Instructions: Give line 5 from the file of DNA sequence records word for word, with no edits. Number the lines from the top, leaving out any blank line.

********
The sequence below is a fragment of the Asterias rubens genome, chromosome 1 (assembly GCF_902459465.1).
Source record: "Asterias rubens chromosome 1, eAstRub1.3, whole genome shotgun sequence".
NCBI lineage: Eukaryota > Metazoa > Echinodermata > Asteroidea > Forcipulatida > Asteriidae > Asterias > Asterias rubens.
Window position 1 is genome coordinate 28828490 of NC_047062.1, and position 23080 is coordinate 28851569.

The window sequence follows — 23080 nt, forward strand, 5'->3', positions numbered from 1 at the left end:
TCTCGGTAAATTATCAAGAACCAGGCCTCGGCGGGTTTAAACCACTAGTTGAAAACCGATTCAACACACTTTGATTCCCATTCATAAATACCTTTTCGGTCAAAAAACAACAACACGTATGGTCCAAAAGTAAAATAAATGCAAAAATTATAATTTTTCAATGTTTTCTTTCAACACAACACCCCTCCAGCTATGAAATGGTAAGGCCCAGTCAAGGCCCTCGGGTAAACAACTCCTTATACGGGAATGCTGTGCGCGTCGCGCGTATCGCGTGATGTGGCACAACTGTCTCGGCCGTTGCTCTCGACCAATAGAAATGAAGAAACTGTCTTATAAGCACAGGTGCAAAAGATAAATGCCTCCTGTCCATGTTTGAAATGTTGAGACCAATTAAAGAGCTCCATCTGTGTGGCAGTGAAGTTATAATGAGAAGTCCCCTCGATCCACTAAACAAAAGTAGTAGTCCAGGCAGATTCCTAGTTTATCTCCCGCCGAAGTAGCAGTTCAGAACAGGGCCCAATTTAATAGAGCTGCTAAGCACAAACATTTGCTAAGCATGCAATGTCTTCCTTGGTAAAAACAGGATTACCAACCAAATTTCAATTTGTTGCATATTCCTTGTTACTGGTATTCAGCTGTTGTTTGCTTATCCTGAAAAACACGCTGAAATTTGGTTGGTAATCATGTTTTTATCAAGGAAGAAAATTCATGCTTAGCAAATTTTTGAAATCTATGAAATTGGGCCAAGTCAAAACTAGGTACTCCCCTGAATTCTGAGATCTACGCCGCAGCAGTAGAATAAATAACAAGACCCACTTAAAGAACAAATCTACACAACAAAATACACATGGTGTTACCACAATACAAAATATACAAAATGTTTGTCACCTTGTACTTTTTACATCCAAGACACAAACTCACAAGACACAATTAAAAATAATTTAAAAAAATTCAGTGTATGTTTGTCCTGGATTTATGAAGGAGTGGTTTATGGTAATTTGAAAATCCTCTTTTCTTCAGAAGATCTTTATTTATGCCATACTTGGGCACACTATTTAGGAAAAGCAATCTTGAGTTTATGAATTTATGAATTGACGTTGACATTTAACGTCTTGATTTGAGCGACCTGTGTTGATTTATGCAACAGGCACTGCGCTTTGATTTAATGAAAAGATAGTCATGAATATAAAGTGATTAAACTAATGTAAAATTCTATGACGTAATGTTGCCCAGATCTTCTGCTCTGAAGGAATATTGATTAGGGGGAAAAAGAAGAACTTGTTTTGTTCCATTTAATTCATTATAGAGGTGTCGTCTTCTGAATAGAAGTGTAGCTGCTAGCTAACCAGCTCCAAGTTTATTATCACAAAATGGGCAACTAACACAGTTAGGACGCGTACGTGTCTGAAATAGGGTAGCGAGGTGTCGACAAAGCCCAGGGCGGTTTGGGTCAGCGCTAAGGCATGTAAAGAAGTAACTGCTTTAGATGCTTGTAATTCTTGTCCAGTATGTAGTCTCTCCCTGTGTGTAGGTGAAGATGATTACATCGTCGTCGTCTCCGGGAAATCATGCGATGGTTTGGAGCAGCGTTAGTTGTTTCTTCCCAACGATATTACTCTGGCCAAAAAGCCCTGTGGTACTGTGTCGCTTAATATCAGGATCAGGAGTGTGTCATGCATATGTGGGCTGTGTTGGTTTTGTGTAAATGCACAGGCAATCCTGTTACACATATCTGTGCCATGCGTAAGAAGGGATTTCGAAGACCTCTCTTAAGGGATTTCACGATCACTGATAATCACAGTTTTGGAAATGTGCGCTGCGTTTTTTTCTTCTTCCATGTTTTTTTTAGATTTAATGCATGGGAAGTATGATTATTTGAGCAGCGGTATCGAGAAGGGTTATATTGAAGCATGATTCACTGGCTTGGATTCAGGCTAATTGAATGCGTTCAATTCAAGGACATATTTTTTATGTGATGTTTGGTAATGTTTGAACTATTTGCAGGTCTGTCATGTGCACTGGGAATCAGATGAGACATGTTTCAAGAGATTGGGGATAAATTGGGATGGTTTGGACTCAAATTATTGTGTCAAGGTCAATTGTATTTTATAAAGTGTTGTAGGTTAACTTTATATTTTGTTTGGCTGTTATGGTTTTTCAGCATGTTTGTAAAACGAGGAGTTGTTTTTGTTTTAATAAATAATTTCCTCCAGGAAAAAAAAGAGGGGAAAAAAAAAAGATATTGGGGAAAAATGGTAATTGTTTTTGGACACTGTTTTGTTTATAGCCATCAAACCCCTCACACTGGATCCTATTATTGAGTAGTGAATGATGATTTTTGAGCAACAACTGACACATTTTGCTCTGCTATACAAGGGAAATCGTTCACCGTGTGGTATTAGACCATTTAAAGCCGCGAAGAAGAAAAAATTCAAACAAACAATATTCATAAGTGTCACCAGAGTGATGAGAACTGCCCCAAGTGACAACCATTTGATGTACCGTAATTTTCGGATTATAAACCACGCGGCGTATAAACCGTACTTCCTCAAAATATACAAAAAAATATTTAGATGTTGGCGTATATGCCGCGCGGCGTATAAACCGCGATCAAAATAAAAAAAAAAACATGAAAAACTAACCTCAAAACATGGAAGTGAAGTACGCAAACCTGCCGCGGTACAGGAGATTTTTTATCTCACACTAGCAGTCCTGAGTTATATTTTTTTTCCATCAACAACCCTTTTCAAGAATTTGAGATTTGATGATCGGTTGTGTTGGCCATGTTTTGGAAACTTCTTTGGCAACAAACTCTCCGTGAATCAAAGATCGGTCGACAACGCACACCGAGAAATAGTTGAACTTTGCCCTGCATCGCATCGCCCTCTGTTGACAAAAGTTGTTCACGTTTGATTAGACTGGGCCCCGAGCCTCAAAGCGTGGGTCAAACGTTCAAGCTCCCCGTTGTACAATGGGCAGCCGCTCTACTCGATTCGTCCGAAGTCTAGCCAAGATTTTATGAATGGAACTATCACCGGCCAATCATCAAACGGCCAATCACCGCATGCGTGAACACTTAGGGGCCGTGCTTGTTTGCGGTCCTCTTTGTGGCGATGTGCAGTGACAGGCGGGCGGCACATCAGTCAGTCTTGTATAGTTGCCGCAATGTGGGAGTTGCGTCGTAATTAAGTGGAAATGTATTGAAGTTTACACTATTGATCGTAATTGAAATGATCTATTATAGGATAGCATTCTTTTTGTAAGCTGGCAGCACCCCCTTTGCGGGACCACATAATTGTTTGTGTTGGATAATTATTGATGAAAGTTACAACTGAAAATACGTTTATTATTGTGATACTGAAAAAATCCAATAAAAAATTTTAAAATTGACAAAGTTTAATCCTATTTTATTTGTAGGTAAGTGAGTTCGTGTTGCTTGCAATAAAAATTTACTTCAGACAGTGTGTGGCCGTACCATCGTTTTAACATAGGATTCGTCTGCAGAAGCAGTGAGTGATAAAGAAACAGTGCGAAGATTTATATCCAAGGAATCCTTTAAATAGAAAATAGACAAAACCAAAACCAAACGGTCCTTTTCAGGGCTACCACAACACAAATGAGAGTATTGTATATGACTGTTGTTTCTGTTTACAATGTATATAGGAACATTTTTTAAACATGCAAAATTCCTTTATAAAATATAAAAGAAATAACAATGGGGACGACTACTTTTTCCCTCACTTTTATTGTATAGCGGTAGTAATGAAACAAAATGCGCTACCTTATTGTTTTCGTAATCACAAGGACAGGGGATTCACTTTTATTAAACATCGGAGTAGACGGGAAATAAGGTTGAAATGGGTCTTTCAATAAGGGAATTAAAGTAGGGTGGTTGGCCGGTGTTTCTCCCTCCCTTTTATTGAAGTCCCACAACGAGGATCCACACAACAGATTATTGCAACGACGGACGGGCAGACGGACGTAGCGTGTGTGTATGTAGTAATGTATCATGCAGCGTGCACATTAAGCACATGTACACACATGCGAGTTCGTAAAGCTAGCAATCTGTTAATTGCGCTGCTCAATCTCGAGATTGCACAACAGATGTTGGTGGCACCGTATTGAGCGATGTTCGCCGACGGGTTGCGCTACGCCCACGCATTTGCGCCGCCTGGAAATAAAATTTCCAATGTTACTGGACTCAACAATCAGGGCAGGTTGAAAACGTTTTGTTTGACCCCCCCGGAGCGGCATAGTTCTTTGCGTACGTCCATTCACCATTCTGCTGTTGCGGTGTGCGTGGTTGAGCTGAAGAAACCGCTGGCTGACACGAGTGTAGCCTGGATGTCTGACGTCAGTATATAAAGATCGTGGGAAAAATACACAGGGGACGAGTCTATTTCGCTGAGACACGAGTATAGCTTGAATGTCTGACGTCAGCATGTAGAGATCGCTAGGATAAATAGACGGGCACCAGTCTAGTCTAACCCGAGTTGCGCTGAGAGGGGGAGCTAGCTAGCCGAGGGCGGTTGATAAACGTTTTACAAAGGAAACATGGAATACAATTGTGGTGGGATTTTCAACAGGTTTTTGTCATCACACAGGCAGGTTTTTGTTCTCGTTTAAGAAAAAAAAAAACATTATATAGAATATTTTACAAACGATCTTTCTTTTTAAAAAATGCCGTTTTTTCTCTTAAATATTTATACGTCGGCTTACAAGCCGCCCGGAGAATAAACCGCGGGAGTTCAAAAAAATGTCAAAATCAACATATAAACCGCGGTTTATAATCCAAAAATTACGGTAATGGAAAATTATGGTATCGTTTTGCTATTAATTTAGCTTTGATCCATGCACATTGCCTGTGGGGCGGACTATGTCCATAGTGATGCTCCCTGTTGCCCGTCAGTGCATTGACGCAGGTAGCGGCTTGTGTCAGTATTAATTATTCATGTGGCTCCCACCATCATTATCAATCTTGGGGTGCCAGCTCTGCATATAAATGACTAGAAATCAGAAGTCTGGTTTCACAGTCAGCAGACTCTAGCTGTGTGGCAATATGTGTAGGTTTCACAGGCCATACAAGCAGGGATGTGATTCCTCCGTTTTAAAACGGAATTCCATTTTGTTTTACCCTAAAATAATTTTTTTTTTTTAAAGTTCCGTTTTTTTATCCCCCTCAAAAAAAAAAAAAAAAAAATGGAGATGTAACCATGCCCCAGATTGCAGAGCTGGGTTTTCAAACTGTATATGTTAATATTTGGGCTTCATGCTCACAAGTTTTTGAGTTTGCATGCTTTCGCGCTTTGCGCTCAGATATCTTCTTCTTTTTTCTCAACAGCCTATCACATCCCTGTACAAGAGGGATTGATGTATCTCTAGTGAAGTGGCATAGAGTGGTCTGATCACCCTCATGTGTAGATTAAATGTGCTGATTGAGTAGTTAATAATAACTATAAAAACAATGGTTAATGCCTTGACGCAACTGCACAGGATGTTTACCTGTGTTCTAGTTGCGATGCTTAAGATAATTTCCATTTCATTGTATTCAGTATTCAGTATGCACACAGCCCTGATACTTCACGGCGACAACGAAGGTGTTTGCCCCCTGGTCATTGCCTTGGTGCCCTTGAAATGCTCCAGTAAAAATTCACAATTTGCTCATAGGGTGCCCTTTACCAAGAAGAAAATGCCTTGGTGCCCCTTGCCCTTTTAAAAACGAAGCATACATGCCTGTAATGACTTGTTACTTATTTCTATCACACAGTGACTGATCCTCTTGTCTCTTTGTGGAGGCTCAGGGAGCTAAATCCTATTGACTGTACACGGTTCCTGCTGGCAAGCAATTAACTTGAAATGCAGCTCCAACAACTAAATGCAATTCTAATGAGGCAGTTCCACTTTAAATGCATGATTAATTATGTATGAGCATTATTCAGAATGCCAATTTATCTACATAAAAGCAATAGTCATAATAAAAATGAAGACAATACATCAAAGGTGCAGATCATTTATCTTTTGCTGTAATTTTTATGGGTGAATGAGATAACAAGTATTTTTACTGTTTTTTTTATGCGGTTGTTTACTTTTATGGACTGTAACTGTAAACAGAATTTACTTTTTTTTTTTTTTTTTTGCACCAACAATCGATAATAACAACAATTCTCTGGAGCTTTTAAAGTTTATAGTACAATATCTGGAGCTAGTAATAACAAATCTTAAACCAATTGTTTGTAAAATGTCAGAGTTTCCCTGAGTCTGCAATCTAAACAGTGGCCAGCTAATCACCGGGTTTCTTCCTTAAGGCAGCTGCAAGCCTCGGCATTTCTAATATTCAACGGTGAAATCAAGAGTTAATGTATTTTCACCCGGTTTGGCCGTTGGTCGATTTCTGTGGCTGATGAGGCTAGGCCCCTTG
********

The window sequence follows — 23080 nt, forward strand, 5'->3', positions numbered from 1 at the left end: